Spiritual attainments come on the basis of a well-concentrated mind. Growing numbers of people worldwide are practising mindfulness, which is an important part of the training in concentration. They are learning to meditate, and they are getting to know their mind in a way that hasn’t been possible historically in our culture.
The mind is trainable through these practices, and when it is trained it can be used in the process of personal transformation at a deep level. In the Buddhist tradition, the cessation of suffering and its causes, known as nirvana, can only be achieved on the basis of a concentrated mind.
This level of concentration, called calm abiding, is able to meditate clearly on its chosen object without effort, for as long as one wishes, without distraction. With such a degree of concentration one can integrate one’s mental perspective with the wisdom mind known as special insight.
The topic of the wisdom mind is covered in Chapter 9 of the Bodhicaryavatara. The first part of Chapter 8 which we will study in this class deals with the development of calm abiding. Learning about calm abiding will enhance our meditation practice tremendously. We will learn about the obstacles and their antidotes, and about the progression through different levels of concentration.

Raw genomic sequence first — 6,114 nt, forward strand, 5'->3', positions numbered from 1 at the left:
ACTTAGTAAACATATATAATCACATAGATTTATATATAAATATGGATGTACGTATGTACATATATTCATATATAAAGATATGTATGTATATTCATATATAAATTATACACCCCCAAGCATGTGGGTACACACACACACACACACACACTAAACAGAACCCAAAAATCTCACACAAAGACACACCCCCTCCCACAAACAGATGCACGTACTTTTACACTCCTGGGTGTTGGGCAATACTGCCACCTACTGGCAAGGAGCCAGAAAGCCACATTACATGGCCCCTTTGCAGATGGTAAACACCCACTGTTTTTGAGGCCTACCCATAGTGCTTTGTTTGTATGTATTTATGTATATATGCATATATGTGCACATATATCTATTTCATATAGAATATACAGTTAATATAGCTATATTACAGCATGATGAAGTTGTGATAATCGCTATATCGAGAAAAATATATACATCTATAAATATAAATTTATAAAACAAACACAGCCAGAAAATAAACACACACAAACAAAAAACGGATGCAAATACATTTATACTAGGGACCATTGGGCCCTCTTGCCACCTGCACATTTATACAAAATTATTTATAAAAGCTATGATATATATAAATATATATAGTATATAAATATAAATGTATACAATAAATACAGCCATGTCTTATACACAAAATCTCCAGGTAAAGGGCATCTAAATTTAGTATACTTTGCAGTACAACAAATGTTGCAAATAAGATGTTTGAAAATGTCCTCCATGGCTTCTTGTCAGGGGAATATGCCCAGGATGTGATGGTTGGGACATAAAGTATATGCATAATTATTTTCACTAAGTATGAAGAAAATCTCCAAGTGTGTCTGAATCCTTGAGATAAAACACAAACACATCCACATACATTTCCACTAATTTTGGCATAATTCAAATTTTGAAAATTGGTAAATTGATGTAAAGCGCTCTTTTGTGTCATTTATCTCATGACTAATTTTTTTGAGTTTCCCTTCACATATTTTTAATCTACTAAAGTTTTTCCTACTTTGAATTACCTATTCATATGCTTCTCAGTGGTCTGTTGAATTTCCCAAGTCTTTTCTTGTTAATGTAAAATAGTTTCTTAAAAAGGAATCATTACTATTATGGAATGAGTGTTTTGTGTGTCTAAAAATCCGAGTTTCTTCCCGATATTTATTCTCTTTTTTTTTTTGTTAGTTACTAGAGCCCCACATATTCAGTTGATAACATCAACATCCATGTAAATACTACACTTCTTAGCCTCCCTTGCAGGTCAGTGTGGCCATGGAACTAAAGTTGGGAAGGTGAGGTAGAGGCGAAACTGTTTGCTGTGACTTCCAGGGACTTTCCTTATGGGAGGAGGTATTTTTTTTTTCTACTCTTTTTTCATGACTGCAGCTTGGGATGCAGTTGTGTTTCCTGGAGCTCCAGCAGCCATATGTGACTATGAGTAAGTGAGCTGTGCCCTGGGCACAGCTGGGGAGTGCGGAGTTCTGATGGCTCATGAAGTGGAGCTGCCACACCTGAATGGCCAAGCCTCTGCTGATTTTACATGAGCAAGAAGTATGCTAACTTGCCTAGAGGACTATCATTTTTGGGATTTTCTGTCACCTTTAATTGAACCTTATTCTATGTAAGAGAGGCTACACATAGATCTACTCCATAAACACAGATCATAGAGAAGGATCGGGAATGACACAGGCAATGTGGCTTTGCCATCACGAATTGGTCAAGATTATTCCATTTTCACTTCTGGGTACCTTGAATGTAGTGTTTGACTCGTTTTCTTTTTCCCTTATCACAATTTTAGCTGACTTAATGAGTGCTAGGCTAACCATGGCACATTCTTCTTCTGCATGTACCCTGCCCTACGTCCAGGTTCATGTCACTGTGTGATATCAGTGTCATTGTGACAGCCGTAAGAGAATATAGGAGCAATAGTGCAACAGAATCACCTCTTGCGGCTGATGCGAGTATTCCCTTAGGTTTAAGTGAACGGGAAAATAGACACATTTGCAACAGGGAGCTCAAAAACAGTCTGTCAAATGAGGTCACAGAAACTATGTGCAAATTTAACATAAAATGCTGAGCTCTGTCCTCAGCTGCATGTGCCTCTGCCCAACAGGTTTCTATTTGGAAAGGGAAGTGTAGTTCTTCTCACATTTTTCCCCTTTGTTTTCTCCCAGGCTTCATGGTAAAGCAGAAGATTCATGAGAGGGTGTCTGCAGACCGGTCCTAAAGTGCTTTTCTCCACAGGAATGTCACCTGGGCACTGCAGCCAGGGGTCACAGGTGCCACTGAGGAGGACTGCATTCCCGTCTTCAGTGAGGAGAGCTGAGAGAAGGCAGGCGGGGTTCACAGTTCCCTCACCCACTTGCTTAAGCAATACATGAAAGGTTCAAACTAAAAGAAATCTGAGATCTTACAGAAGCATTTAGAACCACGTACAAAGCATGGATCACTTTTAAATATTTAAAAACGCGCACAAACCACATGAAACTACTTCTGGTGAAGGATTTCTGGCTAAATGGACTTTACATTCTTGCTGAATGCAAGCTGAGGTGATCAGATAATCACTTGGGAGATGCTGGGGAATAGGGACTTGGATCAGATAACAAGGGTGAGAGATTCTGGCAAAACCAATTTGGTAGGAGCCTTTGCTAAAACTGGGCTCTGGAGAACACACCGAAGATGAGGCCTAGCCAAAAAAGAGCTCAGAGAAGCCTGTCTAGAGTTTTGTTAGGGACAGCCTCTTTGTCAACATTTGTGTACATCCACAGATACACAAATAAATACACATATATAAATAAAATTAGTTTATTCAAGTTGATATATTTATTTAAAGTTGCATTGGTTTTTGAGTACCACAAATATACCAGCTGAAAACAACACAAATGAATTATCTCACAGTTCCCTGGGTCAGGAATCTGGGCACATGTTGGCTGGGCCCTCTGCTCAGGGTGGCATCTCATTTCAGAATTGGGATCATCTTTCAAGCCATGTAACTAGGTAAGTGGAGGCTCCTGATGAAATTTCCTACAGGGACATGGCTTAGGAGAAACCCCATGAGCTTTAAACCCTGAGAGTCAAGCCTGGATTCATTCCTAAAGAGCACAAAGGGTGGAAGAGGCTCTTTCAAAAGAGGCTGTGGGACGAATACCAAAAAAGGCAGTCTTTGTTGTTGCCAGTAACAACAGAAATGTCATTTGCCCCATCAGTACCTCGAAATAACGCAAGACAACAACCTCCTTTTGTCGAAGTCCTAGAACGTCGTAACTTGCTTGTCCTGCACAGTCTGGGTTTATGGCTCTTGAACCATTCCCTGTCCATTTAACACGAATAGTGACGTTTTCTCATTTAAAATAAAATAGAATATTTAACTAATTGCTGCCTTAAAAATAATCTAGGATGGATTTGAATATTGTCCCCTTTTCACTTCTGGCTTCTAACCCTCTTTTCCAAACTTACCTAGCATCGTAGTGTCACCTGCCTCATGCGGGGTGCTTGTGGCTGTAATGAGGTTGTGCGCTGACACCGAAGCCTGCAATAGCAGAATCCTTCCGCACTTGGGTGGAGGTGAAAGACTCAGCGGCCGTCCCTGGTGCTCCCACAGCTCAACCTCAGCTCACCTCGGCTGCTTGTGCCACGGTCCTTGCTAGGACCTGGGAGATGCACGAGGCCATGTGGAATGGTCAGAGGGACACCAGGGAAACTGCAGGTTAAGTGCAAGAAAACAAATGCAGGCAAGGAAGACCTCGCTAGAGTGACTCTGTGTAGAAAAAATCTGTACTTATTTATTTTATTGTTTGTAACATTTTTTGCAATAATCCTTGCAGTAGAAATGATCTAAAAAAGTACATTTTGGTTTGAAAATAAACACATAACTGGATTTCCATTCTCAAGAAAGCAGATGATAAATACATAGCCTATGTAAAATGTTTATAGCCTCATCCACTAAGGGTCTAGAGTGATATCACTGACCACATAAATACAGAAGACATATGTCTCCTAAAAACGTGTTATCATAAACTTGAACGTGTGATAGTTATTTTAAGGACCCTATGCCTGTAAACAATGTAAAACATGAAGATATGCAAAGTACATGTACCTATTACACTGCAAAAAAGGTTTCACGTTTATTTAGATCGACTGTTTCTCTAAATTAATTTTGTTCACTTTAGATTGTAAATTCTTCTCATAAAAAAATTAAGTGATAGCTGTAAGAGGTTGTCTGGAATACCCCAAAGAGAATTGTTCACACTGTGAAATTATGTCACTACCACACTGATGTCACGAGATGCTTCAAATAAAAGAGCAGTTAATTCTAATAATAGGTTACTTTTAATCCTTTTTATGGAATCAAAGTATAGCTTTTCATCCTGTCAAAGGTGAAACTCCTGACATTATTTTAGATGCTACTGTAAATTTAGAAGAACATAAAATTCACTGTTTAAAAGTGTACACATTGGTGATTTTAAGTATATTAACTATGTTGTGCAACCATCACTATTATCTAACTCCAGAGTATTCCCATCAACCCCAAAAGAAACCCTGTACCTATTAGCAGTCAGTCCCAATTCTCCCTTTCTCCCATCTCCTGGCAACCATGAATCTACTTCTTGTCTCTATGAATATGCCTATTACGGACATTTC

This is taught here in the context of the bodhisattva path to enlightenment for the sake of all beings. This is our motivation for practice. When it comes to developing calm abiding, a very strong motivation is needed, because the practice requires great determination. Calm abiding is an essential part of the path to full enlightenment.
Andy and Shan are continuing their exploration of the text ‘A Guide to the Bodhisattva’s Way of Life’ by Shantideva, trans. Batchelor, pub. LTWA. Previous sessions have been recorded and are available here if you are interested. This course is suitable for all who have an interest in making a positive difference in their lives, communities, and world.
Andy is registered with FPMT to teach up to the level of Basic Programme, and to lead retreats. His commitment to spreading the Buddha’s teachings is firmly based in his concern for the planet and the beings who share it. Shan was a Family and Systemic Psychotherapist and has worked for many years with young people with mental health and well-being difficulties and their families. Shan leads Buddhist meditations and facilitates dharma discussions in a variety of settings.
“May the frightened cease to be afraid,
And those bound be free.
May the weak find power,
And may their hearts join in friendship”
Shantideva, A Guide to the Bodhisattva’s Way of Life